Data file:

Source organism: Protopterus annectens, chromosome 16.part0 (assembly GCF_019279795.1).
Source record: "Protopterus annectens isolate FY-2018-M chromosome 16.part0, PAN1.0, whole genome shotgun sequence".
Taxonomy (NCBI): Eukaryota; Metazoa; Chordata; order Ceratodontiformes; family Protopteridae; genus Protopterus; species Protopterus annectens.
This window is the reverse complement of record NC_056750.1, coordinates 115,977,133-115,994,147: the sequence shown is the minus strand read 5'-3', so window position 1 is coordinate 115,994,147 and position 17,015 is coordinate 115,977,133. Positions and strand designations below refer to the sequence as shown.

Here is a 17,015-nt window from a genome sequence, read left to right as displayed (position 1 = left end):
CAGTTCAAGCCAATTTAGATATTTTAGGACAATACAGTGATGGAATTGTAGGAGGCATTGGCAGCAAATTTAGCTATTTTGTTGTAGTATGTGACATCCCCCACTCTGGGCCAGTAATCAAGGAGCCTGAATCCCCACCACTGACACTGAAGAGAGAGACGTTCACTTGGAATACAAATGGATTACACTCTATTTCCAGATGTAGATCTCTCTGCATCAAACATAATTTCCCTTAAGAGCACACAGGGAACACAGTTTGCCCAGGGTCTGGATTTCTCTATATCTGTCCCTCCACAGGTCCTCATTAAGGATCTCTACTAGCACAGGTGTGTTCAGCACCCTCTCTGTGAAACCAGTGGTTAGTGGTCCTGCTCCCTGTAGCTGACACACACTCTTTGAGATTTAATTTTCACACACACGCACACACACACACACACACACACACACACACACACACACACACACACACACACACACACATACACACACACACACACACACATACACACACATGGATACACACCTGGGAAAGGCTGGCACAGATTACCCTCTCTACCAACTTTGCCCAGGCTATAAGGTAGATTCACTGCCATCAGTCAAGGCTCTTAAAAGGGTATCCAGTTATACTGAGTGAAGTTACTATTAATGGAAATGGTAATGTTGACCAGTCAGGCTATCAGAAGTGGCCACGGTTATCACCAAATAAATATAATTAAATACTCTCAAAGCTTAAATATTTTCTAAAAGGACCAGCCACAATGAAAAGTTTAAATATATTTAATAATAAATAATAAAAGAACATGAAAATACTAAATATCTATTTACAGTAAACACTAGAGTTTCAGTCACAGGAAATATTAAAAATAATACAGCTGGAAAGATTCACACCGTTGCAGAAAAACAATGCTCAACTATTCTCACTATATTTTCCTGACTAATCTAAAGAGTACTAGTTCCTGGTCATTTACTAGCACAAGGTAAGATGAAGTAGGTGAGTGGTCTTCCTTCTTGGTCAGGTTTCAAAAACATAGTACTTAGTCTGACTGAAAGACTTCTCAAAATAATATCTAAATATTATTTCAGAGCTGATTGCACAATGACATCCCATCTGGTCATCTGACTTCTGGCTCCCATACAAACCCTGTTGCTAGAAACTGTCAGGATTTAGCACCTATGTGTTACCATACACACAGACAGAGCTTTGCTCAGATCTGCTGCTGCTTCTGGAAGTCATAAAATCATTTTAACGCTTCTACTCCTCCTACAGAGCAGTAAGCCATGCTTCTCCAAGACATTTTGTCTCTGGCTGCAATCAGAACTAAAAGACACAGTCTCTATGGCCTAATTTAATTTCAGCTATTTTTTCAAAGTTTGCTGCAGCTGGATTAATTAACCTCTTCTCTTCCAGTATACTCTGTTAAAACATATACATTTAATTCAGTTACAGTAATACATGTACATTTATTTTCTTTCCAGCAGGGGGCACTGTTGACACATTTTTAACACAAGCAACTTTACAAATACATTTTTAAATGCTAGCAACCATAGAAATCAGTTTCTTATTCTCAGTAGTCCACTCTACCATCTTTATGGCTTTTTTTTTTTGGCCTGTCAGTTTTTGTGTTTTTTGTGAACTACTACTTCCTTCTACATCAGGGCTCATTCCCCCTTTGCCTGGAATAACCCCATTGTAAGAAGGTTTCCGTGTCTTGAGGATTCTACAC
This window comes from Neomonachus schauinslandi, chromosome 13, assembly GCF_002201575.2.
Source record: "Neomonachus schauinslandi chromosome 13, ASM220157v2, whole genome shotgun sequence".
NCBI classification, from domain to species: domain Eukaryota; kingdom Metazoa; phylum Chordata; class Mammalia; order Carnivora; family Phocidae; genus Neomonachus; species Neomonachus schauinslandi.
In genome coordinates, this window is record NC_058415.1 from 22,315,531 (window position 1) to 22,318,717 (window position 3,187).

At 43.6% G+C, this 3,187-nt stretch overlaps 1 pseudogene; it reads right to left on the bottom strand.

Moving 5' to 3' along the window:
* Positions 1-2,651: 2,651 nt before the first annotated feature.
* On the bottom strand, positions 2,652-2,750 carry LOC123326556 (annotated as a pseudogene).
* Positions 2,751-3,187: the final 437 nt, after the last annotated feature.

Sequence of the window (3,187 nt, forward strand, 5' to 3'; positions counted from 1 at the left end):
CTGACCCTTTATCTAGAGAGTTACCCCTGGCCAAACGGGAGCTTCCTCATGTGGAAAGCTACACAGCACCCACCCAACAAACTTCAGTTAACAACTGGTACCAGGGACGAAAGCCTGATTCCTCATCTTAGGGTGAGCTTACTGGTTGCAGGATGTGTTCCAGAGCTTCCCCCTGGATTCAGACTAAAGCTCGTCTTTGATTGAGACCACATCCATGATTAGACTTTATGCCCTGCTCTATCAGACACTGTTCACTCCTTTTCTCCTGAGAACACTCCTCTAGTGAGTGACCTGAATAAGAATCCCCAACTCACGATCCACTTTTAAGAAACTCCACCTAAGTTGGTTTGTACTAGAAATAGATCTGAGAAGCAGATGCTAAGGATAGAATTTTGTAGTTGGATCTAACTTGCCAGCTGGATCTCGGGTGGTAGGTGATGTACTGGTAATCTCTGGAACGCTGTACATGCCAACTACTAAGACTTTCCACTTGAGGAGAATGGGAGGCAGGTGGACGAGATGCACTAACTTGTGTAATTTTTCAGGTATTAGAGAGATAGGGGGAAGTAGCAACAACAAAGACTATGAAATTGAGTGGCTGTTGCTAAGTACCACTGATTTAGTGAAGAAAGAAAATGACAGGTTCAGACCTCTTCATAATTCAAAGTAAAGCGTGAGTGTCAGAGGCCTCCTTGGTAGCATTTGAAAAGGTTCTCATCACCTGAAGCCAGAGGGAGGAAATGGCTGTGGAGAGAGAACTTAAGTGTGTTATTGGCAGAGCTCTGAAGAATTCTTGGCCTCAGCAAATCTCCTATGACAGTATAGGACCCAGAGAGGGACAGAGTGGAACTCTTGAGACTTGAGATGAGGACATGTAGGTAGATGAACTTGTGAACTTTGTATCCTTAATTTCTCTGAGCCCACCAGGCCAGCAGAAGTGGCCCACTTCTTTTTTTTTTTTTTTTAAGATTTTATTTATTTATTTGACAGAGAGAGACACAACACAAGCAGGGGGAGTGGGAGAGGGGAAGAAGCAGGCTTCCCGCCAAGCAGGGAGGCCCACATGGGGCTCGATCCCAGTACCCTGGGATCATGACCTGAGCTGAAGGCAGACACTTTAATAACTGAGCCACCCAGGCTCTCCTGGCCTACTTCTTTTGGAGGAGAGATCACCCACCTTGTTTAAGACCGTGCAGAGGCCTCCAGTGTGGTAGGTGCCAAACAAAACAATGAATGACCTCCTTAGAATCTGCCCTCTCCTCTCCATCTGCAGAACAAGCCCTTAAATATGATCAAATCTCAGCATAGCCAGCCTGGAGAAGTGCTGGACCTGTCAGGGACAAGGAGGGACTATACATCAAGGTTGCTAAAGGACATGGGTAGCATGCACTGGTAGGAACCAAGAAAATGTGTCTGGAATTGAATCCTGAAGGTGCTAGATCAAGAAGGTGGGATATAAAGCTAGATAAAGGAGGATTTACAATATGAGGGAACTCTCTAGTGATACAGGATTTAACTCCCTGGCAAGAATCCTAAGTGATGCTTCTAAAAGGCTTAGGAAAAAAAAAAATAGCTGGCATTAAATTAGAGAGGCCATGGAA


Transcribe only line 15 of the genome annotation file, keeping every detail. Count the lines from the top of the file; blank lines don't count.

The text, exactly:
* Positions 2,751-3,187: the final 437 nt, after the last annotated feature.